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“Revolutionary tourists” in Oaxaca…

2 August 2007

My friends at Surreal Oaxaca have a lot of fun with the folks at the Oaxaca Action Study Group, seeing the latter as “dirty hippies” (though isn’t that a tautology… isn’t dirtiness the natural state of hippidom?) and Che wannabes (nah, they just see them as deluded and silly people who prefer hostels to decent hotels, and want a little chaos to liven up their otherwise drab existence). Oaxaca has been attracting misfits, eccentrics and plain cranks. And, at least since the 19th century, when French soldiers deserted Maximiliano and became “White Zapotecs”, there have been foreigners who end up siding with the locals and going native.

Oaxaca, even in the best of times attracts a lot of dirty hippies. And, where in Mexico do you NOT run into foreigners who turn every minor inconvenience into some grand tale of surviving danger and overcoming Mexican intransigence.

I once sat on the Zocalo and between the visitors loudly wondering why the police didn’t just shoot the annual normal summer protesters and the local queens going on… and on… and on… about the great and glorious struggle to … get their eggs the way they wanted them at Sanborns, I’ve started staying with the hippies and weirdos when I go to Oaxaca too. They’re not boring, but think I am, so leave me alone.

Anyway, the tourist message boards are full of whines from what I suspect are the same kinds of people who a few years ago tried to sue the English Language Library in Oaxaca over about 80 pesos missing from the petty cash account, or who — like one notorious poster (also the guy who once called a former employer of mine here in Alpine fishing for personal information one me. Geeze, I’m in the phone directory) — simply can’t get over the fact that THEIR Oaxaca isn’t the one people are interested in… and it must be a plot by outsiders.

According to this mind-set, Oaxacans aren’t protesting. It’s bored foreigners. Yeah, right. One long time foreign resident of Oaxaca responded well:

… can you explain why all the 40-odd detained 2 weeks ago according to an official list that has been published in the local press print edition with addresses and photos included (Noticias, where I saw it and probably Imparcial) shows that all of them were local faces and all had local addresses in a variety of Oaxaca city (often poor) colonias and surrounding villages.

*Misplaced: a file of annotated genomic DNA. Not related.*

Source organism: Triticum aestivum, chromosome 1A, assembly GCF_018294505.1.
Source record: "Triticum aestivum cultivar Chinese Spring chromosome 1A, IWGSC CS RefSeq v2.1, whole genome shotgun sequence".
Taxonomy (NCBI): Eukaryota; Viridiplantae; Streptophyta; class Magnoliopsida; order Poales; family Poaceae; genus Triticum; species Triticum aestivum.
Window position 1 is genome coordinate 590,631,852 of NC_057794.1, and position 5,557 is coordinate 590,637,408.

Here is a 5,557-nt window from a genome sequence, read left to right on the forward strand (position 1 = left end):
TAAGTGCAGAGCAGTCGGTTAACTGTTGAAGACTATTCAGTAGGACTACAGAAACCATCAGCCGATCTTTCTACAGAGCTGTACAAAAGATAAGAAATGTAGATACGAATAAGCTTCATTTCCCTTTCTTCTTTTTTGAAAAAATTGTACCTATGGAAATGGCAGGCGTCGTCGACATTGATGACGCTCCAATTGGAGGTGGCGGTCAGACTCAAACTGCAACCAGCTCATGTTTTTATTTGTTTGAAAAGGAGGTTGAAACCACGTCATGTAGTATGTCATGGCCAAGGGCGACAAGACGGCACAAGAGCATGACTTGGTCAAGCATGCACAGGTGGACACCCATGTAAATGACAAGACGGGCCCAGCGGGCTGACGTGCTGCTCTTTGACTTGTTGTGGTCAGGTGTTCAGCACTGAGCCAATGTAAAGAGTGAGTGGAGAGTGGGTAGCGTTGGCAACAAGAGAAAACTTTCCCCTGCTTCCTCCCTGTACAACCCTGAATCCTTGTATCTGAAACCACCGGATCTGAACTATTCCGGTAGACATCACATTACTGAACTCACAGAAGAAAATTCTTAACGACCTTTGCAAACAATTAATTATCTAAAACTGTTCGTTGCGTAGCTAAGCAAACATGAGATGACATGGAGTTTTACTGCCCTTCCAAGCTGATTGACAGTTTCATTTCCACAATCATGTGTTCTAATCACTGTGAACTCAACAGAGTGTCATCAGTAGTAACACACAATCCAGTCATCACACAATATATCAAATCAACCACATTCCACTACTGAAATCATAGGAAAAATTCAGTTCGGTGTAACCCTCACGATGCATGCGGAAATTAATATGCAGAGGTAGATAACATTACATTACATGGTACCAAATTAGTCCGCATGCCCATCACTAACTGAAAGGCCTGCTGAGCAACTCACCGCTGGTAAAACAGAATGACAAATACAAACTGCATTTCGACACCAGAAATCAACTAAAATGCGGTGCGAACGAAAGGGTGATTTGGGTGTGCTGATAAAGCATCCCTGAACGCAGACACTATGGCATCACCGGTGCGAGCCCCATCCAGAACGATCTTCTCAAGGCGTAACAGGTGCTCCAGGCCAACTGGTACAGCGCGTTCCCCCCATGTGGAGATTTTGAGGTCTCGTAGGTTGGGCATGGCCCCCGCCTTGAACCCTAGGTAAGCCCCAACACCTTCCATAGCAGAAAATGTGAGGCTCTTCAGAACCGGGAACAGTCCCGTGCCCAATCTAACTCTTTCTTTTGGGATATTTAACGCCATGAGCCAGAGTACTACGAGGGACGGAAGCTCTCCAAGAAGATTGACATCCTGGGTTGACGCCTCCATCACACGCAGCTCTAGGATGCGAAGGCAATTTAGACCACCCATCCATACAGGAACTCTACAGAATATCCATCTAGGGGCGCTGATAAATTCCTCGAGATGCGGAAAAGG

This same list was read on local state-run television (with addresses) and republished on some protest pages (the only place where observers from out of town might see it and possibly assume it is an invented list by left-wingers). But, oh, I forgot, those of us who live here, don´t understand this situation and can only report tiny perspectives that confuse rather than add to the grand picture, because the national Mexican and global media knows and explains everything!

The same thing happened late 2006 where the list of over a hundred detained … included only a few from out of state (and don´t forget that Mexico City has more Oaxacans resident than Oaxaca City) and … 3 foreigners (one French, one Costa Rican and one Cuban…all longer term Mexican residents as far as I remember). Yes there was foreign sympathy, yes there were revolution tourists hanging around to see some action, and yes Latin American protesters borrow terminology and ideas from (sometimes outdated) worldwide struggles, but why the insistence on assuming that locals can´t have local grievances and are unable to form their own struggles or revolutions – isn´t that a touch patronizing?

One Comment leave one →
  1. mexijo permalink
    20 July 2008 9:31 am

    What happened to the Sur-Real Oaxaca Blog? I miss them.

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